Students have nature walk at Griffith Woods Tuesday

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By Kate Darnell

Two yellow school buses pulled into Griffith Woods driveway Tuesday afternoon, and over 50 Eastside Elementary third-graders marched out.

"Smell the grass," one girl said to a classmate.

Despite living in a rural county, one teacher pointed out, some students werent used to the great outdoors.

"Shes a city girl," said teacher Shelley Slade.

Teacher and student laughed.

"You're going to see trees that are very old," Melinda Boyer said, with a tall walking stick in hand.

Boyer, along with many others, are part of the Friends of Griffith Woods. The group works to maintain and preserve the 745 acre farm that is home to many unique plants and trees.

"Do you know what a savanna is?" another Friend of Griffith Woods, Teryl Tribble asked one student.

The group from Eastside is one of Griffith Woods' first, but Tribble hopes the third-graders will be the first of many more visitors to walk through the savanna.

"Taking care of a woods takes patience," Boyer said to the group. Despite the possible convenience of mowing the tall grass and underbrush, Boyer said smaller trees would also be cut in the process, a step that doesn't agree with the group's plan of reforestation.

High-school students in green shirts that spell "Heat" stand in the back. They make up another group - Harrison Environmental Action Team. The club is led by vocational teacher Mark Simms.

"Are you all learning, too?" Tribble asked the green-shirted high school group.

They nodded.

"There's a lot to know and learn about this place," Tribble said.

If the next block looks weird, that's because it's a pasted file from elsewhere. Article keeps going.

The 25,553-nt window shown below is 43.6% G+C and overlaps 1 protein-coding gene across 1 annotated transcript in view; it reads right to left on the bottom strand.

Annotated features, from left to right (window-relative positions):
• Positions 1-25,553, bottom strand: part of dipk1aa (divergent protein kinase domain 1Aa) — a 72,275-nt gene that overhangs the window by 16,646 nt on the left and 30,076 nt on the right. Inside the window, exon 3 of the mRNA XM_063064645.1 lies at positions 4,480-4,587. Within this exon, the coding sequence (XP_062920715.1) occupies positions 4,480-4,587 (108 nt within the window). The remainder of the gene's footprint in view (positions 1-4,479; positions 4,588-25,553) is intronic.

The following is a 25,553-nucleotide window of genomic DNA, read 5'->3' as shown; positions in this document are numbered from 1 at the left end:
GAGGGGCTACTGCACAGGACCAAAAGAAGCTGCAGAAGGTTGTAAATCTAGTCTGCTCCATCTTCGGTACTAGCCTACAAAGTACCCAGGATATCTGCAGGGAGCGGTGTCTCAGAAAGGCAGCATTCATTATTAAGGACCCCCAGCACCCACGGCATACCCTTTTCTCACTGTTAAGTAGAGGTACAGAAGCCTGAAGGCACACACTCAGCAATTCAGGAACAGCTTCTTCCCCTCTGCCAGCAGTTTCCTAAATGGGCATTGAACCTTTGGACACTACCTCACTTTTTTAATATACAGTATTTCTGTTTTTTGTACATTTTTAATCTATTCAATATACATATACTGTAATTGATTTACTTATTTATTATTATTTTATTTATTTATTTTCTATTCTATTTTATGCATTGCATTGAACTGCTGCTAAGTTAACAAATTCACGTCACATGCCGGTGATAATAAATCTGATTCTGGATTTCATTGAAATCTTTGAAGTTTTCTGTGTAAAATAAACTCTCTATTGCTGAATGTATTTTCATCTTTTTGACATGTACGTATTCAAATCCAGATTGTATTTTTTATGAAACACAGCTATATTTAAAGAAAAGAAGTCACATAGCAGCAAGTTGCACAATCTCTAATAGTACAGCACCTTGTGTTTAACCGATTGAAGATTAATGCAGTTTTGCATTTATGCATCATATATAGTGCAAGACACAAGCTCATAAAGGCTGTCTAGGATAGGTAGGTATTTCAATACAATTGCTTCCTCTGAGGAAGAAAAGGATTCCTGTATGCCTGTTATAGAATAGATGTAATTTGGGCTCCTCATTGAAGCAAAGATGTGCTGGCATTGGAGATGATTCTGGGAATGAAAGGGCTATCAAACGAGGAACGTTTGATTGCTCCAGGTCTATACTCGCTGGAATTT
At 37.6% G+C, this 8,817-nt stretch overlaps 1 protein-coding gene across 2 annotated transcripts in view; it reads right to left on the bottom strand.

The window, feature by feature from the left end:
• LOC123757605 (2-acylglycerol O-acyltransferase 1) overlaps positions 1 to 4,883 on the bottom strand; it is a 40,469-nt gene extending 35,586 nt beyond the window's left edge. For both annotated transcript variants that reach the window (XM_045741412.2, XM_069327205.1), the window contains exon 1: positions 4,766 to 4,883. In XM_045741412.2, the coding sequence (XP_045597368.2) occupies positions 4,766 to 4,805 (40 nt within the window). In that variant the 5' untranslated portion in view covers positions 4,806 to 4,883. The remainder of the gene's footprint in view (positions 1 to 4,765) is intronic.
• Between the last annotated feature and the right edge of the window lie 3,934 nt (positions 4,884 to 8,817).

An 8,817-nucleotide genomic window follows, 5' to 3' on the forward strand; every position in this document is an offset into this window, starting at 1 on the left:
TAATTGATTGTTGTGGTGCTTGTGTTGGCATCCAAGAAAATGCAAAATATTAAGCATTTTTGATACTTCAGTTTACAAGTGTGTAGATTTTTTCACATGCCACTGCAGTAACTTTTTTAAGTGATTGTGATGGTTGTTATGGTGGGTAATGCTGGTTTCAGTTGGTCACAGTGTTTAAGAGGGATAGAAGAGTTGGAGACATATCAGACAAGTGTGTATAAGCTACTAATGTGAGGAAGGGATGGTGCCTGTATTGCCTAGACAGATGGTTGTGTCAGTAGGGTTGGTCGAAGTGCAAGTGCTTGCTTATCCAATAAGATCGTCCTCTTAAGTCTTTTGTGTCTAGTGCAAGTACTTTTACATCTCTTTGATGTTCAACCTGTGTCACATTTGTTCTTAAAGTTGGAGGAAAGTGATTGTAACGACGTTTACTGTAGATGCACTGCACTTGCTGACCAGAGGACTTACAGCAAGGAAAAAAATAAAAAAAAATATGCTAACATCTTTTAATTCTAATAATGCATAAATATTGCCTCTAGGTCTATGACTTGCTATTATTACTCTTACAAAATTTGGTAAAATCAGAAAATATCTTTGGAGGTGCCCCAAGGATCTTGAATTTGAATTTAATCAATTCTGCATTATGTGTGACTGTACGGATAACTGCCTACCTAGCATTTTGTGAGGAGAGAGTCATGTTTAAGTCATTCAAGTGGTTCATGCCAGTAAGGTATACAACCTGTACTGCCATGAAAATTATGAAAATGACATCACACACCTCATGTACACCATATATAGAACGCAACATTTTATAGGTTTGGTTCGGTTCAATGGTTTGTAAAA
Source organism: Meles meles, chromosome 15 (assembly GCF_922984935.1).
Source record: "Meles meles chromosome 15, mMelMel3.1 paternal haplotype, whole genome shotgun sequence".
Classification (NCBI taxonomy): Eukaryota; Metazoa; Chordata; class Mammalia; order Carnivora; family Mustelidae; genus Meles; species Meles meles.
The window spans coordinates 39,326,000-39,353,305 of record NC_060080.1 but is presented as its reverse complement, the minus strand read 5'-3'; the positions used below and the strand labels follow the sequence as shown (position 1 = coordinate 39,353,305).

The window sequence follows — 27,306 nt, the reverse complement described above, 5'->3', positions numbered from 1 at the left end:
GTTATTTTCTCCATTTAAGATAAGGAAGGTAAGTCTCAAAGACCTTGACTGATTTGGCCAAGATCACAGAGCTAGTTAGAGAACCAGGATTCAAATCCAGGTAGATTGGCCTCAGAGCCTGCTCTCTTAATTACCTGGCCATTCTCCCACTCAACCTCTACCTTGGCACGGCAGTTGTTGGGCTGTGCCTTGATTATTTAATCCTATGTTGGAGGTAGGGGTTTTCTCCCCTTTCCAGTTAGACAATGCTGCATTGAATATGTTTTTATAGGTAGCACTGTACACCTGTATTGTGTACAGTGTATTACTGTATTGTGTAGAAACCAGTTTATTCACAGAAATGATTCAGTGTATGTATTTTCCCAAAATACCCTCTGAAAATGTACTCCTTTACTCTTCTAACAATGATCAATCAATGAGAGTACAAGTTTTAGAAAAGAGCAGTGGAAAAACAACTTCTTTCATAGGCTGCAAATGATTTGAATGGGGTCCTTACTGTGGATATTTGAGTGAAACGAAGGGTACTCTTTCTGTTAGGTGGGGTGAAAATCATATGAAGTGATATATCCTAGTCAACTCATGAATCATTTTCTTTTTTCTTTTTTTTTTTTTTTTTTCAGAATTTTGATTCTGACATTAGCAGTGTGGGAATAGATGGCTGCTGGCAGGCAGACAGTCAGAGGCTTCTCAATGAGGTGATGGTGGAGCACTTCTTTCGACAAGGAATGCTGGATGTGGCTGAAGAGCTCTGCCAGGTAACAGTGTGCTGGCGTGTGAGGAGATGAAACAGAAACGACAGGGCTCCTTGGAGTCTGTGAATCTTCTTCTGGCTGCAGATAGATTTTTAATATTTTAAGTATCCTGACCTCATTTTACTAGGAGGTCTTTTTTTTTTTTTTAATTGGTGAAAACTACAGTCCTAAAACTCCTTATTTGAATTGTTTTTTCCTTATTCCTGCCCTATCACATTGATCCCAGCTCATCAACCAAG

"You can see the old Griffith Tavern from here," Boyer said, pointing toward US 62 and the pond that once was referred to as a "bottomless lake."

"The pond dried up in the '80's," Boyer said, laughing. "So I guess it really wasn't bottomless."

Kathy Rush stands with a group of individual students, pointing and identifying a thrush.

"They've read about these, but now they finally get to see one," Rush said.

Besides studying the landscapes of Griffith Woods, the class also raised quails that will soon be placed in suitable wildlife environments.

The classes paused long enough to shake off ticks and take a picture in front of the world's largest and oldest chinquapin oak.

Boyer encouraged the students to touch the large trunk of the tree, but not the poison ivy that stood beside it.

"You're standing next to a tree that was here during the Civil War," Boyer said. "... and maybe even the Revolutionary War, who knows!"

The Friends of Griffith Woods will host a native-plant sale this Saturday from 1-4 p.m. at the tavern located on US 62. The sale will include rough-leaf dogwood and blue ash trees.